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Entergy hunkers down at airport tent city to lead restoration effort

Those driving on U.S. 69 northbound may look to their left and see dozens of billowing white-topped tents crowded together in front of the Jack Brooks Regional Airport, and ask, “What are those?”

The answer? Tent city.

Thousands of Entergy linemen and storm workers are still in Southeast Texas working to restore power to a community in waiting. Tent city is their reprieve.

Senior Communications Specialist Allison Payne said Jack Brooks is a new staging area housing 1,000 workers from near and far.

“Whenever we have a major storm, we house restoration workers depending on what’s available to them,” she said. “Port Arthur and Mid-County can only accommodate so many workers, so we set up our own base camps, or staging sites.”

The new location can sleep up to 1,000 workers. Personnel are spaced out at least 6 feet apart to comply with COVID-19 guidelines.

“We call it tent city,” Payne said. “It provides a place to sleep, a dining hall and even laundry facilities. People can leave the trucks on sight or be bused from other parking areas.”

Payne said Entergy prides itself on being able to provide for the people who come in and help disaster areas.

Peerless Events and Tents, a Houston-based company, brought truckloads of tents Wednesday for Entergy to use as a staging area for local workers.

“Even though we are almost done restoring power to these neighborhoods, we are still working in other parts of Southeast Texas,” she said. “Those workers will continue to be in this area, so we will continue to provide for them. I don’t know how long we will be here. We still have some cleanup work, but as long as we need to accommodate workers we can do so.”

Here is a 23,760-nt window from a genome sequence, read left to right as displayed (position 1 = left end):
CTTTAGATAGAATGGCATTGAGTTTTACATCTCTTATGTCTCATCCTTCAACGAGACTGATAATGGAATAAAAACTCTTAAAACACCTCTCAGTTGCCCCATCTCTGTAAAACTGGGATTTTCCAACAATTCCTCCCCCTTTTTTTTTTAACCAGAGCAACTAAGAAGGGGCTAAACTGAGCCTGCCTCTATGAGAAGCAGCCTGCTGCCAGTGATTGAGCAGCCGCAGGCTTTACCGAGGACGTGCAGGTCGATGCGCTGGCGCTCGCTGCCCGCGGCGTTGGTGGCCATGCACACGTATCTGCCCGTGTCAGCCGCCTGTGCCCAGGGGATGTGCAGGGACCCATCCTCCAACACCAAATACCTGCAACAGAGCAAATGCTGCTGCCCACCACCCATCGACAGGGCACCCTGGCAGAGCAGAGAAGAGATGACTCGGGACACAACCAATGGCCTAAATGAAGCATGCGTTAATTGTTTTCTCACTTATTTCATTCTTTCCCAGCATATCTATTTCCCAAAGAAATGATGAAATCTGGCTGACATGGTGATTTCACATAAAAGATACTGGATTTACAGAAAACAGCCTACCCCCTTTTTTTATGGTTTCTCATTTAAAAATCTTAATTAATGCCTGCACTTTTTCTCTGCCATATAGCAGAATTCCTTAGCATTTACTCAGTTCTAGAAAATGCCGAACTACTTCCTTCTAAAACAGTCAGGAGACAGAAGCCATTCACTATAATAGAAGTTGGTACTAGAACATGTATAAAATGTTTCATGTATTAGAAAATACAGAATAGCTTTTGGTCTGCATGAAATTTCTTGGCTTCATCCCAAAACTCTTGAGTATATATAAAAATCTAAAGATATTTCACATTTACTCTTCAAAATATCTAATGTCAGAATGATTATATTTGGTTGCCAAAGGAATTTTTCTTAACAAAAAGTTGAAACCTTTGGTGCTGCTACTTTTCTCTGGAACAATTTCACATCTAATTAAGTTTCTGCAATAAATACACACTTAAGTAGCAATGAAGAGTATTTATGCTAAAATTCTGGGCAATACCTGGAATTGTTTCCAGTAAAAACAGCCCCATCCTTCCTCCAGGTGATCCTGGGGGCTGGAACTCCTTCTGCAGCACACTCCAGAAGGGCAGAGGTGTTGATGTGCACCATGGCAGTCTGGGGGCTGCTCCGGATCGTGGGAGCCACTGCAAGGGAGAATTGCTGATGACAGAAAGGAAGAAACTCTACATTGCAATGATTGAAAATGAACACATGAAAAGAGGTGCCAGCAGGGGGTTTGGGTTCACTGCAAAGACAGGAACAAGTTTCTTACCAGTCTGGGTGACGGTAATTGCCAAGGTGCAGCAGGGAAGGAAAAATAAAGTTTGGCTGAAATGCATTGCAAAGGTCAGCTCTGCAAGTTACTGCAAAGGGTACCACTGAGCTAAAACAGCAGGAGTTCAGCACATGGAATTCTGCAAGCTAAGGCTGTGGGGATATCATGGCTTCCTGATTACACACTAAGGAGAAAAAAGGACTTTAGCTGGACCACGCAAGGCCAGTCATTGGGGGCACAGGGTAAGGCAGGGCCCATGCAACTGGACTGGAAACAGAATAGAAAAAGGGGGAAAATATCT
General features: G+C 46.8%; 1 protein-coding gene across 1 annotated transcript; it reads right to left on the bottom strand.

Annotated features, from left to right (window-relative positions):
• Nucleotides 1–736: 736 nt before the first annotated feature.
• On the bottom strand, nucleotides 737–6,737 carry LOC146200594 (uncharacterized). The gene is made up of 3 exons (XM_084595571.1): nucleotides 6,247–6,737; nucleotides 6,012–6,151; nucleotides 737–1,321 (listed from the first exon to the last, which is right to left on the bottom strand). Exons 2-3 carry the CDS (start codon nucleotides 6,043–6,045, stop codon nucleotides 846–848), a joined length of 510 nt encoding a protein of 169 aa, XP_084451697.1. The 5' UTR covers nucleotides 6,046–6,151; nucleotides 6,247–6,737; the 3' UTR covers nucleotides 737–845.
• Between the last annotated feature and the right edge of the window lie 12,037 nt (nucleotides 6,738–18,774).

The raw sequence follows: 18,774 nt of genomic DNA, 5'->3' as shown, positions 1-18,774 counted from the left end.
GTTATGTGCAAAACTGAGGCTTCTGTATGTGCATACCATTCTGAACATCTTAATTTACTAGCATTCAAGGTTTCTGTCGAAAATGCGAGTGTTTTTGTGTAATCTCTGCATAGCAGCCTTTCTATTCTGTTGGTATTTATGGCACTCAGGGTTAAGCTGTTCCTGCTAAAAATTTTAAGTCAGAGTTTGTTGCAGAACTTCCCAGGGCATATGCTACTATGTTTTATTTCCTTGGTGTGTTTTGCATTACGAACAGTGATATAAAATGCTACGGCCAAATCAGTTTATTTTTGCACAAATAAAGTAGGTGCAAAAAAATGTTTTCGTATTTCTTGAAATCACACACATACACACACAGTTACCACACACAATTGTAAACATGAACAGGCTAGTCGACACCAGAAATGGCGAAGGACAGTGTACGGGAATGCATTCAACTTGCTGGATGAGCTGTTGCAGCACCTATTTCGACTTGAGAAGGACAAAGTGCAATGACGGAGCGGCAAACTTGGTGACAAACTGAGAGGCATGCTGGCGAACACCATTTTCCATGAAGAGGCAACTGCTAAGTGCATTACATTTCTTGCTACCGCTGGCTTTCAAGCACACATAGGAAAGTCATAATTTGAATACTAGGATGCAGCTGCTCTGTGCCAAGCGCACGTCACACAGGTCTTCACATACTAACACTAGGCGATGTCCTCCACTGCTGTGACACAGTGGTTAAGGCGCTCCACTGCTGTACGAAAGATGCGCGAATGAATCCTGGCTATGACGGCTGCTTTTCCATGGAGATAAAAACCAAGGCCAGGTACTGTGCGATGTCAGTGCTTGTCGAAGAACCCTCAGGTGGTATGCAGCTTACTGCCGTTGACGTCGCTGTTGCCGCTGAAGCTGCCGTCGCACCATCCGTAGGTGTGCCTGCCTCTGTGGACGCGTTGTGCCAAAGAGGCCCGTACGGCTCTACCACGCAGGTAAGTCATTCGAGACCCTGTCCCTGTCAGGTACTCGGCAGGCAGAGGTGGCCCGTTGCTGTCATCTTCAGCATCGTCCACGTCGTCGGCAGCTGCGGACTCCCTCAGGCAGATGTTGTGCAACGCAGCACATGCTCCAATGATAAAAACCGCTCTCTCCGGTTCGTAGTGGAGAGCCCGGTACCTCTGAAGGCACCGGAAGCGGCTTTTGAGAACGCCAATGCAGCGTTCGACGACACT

Payne said security is onsite for safety standards. Employees are fed daily onsite as well.

“We’ve seen a lot of people in the community buying food or water for the linemen during work,” she said. “We do feed them, but it’s great to see others helping and it speaks to the resiliency of the community that they want to help even during times of disaster. We thank them for all the support they are giving to the people who come from near and far to help.”

Tents are being set-up to use for multiple purposes including sleeping quarters, a mess hall and laundry facilities.

Groves City Manager D.E. Sosa said despite the halt, 97 percent of Groves received power Tuesday. Only three percent of residents are still in the dark.

“It feels good,” he said. “Entergy has been working around the clock and part of the problem a lot of people don’t understand is that the transmissions are down. It’s like a grid, it’s hard to explain but it’s a balancing act.”

Payne said the majority of residents that are still without power are on or near the distribution site or transmission lines.

Six of the nine major transmission lines that deliver power into the Entergy Texas region from Louisiana are currently out of service.

Despite the statistic, only 1,197 customers were remaining without power at noon Wednesday. Those in the Mid- and South County that can sustain electricity safely are scheduled to receive power by no later than Thursday morning, including Groves.

Sosa said if residents are still without power after tonight, are asked to call the Entergy emergency number at 1-800-368-3749.

“The linemen work hard, and it feels good to have power again,” he said. “These people are our heroes.”

Orange County residents can expect completion by Friday.